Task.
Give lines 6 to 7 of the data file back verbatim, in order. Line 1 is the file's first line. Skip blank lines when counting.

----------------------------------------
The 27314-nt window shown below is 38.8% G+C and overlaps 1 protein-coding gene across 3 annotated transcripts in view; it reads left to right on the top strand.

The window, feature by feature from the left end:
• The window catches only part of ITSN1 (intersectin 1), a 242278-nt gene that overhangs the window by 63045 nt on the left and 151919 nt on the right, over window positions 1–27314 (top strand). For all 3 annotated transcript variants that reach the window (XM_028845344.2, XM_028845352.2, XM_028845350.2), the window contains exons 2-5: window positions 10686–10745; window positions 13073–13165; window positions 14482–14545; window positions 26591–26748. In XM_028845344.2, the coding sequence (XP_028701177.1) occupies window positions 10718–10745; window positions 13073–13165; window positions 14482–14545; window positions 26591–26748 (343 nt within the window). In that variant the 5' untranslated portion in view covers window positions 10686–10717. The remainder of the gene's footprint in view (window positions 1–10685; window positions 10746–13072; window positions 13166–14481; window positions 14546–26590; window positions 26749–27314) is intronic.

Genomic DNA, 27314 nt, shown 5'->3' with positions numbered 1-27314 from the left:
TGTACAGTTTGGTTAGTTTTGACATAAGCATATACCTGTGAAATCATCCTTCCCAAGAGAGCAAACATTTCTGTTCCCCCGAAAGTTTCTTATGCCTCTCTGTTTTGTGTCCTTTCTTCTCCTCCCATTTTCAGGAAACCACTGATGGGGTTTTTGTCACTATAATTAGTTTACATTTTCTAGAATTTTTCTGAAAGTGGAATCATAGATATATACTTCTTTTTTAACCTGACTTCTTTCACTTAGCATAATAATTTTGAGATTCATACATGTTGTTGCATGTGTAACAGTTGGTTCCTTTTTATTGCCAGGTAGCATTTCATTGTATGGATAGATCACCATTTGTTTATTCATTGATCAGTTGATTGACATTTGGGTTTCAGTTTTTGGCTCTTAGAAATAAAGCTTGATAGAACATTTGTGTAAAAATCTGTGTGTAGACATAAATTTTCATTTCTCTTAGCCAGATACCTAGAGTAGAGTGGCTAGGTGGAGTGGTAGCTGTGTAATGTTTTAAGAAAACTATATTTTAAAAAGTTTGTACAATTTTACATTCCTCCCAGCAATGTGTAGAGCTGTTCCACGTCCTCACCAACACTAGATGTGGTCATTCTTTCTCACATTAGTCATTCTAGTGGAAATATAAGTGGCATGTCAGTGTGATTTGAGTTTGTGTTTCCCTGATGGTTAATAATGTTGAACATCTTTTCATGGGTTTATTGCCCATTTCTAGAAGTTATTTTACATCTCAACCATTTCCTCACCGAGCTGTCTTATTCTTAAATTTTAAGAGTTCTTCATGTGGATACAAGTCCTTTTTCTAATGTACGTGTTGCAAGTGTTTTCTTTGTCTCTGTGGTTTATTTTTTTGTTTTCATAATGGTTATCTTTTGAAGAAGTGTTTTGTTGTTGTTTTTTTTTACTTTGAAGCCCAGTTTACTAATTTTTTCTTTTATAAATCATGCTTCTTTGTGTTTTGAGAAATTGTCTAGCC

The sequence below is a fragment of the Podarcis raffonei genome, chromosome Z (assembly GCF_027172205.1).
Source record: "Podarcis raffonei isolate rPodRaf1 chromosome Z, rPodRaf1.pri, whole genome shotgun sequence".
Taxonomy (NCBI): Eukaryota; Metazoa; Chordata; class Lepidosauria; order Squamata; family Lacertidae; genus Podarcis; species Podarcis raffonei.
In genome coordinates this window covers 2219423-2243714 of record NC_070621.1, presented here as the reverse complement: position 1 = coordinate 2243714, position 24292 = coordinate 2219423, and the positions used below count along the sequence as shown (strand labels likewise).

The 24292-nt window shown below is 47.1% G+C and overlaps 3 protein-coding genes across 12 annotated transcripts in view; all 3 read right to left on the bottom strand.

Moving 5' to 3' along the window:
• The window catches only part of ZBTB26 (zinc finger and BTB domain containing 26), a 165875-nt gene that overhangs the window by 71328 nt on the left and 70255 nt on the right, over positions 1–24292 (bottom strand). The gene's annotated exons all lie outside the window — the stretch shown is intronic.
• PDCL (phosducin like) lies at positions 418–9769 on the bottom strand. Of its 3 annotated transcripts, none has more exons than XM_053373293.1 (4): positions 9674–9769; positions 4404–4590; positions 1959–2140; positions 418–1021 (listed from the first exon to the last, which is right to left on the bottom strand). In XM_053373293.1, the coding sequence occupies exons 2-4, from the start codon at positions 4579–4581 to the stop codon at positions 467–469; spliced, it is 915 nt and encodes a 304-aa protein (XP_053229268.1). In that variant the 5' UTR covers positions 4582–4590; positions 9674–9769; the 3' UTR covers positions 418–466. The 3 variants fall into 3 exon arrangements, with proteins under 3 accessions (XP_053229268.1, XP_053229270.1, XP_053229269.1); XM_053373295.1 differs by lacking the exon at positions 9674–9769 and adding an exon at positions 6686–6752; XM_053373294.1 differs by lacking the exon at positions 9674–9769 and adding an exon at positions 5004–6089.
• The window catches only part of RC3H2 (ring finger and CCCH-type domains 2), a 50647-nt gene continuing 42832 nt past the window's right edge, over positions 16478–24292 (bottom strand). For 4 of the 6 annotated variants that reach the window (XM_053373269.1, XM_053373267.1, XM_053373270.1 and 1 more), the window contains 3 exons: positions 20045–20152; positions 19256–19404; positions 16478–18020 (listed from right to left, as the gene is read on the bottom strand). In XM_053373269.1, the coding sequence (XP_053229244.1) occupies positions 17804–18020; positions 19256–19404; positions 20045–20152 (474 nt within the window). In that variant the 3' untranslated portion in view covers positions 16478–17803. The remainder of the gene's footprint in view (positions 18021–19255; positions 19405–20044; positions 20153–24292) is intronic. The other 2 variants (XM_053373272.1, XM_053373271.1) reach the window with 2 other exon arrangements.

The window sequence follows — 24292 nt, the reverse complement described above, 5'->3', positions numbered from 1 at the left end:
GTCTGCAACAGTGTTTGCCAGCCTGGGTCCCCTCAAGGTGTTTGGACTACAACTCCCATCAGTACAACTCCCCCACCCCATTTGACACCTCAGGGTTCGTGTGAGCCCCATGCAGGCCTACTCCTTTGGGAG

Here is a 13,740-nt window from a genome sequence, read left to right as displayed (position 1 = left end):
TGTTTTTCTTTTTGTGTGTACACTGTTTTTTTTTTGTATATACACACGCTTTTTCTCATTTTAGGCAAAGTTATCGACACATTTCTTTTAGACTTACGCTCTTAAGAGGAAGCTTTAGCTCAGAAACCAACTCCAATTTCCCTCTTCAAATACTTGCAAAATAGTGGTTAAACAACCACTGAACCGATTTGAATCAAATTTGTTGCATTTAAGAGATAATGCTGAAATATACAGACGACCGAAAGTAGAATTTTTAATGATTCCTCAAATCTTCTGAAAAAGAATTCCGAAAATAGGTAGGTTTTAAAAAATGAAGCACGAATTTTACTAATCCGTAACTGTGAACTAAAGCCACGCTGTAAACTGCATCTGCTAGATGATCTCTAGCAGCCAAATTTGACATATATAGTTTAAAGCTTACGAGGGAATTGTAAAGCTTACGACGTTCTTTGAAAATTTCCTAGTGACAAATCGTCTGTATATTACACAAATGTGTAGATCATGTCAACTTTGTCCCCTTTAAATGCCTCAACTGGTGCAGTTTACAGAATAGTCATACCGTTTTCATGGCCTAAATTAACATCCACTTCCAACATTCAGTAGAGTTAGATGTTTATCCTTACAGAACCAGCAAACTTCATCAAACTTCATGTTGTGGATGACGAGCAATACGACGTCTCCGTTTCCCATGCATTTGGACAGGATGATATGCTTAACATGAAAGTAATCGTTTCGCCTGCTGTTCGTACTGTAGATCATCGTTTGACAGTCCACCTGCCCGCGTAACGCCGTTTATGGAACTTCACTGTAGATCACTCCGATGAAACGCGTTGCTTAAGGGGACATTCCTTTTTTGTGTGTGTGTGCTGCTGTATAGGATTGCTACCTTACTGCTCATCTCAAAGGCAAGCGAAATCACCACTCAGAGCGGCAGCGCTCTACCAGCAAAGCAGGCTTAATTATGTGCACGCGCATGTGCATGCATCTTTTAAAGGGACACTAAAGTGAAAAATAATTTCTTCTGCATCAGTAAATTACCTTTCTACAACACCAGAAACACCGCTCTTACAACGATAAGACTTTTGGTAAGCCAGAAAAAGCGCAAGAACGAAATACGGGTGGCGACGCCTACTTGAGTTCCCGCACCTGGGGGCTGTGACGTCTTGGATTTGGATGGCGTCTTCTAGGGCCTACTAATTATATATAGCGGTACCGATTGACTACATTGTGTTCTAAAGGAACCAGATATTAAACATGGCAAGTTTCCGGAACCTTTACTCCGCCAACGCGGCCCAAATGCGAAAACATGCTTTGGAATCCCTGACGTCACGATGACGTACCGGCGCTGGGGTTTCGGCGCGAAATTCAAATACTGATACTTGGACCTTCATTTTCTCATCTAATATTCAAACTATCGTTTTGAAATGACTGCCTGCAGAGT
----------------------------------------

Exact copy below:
The sequence below is a fragment of the Podarcis raffonei genome, chromosome Z (assembly GCF_027172205.1).
Source record: "Podarcis raffonei isolate rPodRaf1 chromosome Z, rPodRaf1.pri, whole genome shotgun sequence".